Of course, internet advertising growth, rising at a 28.6% clip in 2007, according to eMarketer predictions, is outpacing all other media. Other ad forecasters, such as PricewaterhouseCoopers and Universal McCann's Robert Coen, have internet ad revenue growing in the mid 20% range, while radio chugs along at less than 1%. Search is the largest part of internet spending at 40%.
Channels are complementary
But despite the disparity in growth rates, Ben Macklin, senior analyst at eMarketer, suggests the two channels complement each other. "Marketers should not abandon radio in favor of the web -- they should combine both mediums to take advantage of the unique attributes of both," he writes. (See also: Clear Channel is selling search terms to local radio advertisers.)
The Radio Advertising Bureau, as part of its ongoing Radio Advertising Effectiveness Lab studies, has recently taken a look at how internet and radio advertising interact in hopes of proving out synergies. It found ad recall increased by 21 percentage points when an internet ad was complemented by a radio ad vs. simply another internet ad. It's no wonder radio groups continue to launch online initiatives.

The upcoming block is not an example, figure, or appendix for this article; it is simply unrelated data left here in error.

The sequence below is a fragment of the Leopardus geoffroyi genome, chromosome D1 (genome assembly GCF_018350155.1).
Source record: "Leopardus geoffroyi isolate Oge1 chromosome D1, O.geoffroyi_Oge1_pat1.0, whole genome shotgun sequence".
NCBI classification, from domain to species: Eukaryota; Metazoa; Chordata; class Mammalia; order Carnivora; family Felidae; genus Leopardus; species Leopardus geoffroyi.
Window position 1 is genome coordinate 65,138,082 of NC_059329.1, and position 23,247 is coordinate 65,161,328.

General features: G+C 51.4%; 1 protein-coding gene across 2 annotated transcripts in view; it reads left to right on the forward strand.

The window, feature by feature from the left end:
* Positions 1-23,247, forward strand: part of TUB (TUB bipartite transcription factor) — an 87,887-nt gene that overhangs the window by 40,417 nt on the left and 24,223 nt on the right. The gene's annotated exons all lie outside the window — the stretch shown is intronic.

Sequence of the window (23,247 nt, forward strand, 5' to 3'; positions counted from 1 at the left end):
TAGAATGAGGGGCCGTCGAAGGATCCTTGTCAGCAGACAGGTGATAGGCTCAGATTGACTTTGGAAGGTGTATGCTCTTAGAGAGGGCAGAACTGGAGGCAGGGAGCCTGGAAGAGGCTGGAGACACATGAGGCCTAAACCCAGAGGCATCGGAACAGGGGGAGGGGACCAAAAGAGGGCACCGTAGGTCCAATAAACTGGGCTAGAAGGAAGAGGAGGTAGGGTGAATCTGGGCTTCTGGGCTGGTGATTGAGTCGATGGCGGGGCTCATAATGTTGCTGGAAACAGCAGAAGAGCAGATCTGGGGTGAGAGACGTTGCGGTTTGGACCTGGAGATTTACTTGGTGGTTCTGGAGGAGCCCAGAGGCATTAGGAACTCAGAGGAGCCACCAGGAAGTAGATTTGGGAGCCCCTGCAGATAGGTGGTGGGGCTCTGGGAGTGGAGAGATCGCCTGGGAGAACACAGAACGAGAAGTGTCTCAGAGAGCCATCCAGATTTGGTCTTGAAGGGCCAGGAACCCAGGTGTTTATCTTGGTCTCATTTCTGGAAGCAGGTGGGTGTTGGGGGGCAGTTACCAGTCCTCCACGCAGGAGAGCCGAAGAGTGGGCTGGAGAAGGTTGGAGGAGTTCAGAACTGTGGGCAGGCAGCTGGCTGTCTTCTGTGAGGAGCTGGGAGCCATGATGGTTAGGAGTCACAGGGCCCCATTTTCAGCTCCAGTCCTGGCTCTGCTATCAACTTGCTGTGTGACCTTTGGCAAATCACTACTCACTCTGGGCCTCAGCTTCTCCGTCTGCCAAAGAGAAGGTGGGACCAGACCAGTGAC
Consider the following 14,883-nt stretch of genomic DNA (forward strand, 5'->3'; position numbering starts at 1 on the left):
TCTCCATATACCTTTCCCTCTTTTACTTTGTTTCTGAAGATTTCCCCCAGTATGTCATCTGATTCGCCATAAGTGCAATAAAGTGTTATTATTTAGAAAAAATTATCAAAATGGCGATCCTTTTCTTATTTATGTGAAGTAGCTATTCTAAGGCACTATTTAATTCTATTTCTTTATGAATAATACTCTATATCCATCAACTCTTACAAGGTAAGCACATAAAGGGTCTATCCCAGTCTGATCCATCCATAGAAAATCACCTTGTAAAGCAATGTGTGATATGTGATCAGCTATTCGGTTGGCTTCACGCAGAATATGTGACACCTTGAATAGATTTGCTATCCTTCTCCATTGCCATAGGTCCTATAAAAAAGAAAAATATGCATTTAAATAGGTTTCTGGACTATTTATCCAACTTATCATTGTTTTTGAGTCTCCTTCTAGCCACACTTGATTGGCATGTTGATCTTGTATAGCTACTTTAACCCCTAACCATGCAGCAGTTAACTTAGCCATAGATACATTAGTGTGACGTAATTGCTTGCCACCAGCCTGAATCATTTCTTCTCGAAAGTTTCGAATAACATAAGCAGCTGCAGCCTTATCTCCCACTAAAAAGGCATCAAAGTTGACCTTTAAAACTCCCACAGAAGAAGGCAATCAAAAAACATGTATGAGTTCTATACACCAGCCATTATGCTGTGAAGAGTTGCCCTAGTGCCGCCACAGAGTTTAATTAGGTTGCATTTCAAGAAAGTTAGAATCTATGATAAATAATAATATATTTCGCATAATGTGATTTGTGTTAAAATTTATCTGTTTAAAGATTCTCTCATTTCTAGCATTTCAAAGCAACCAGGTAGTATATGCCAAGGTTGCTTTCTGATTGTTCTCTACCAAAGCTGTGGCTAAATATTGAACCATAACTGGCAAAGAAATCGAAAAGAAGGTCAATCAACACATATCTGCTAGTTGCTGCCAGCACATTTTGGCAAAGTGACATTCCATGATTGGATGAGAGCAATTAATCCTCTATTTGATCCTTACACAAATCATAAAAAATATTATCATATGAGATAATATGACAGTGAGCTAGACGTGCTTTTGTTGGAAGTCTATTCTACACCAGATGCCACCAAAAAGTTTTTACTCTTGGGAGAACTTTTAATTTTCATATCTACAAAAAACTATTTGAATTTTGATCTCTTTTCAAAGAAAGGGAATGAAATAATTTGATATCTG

Earlier this year, Edison Media Research, a firm that specializes in radio research and exit polling, released a report on the public perception of various media and found radio trailed the internet in that realm as well. Some 33% of consumers 12 and older called the internet the most essential medium, behind TV at 36% but way in front of radio at 17%.
Five years later
Compare that with the results of the same question asked in 2002, when 39% named TV, 26% named radio and only 20% chose the internet. (In both studies, Edison surveyed about 2,000 people who kept Arbitron radio diaries.)
According to ZenithOptimedia, internet ad spending in China, growing at 70% a year, caught up with radio in 2006, and will become the third-largest medium in China by 2009, following TV and newspapers.